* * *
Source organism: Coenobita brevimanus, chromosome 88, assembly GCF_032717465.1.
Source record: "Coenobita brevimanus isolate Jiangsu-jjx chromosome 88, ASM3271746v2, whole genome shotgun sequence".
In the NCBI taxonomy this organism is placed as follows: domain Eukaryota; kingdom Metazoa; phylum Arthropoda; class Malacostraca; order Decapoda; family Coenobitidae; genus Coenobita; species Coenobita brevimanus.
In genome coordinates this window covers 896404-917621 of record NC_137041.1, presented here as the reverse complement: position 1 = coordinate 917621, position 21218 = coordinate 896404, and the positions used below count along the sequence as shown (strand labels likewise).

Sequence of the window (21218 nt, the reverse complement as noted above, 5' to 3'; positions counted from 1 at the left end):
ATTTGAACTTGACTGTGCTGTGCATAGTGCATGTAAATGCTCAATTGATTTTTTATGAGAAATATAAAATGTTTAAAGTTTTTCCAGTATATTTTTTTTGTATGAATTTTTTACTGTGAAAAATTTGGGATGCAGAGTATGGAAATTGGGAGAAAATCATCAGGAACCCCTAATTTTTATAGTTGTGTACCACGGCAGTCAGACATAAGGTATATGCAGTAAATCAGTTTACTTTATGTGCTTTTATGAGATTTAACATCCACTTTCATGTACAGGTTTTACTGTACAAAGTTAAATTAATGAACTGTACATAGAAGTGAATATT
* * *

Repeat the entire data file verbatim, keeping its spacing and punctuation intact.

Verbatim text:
Source organism: Coenobita brevimanus, chromosome 88, assembly GCF_032717465.1.
Source record: "Coenobita brevimanus isolate Jiangsu-jjx chromosome 88, ASM3271746v2, whole genome shotgun sequence".
In the NCBI taxonomy this organism is placed as follows: domain Eukaryota; kingdom Metazoa; phylum Arthropoda; class Malacostraca; order Decapoda; family Coenobitidae; genus Coenobita; species Coenobita brevimanus.
In genome coordinates this window covers 896404-917621 of record NC_137041.1, presented here as the reverse complement: position 1 = coordinate 917621, position 21218 = coordinate 896404, and the positions used below count along the sequence as shown (strand labels likewise).

Sequence of the window (21218 nt, the reverse complement as noted above, 5' to 3'; positions counted from 1 at the left end):
ATTTGAACTTGACTGTGCTGTGCATAGTGCATGTAAATGCTCAATTGATTTTTTATGAGAAATATAAAATGTTTAAAGTTTTTCCAGTATATTTTTTTTGTATGAATTTTTTACTGTGAAAAATTTGGGATGCAGAGTATGGAAATTGGGAGAAAATCATCAGGAACCCCTAATTTTTATAGTTGTGTACCACGGCAGTCAGACATAAGGTATATGCAGTAAATCAGTTTACTTTATGTGCTTTTATGAGATTTAACATCCACTTTCATGTACAGGTTTTACTGTACAAAGTTAAATTAATGAACTGTACATAGAAGTGAATATT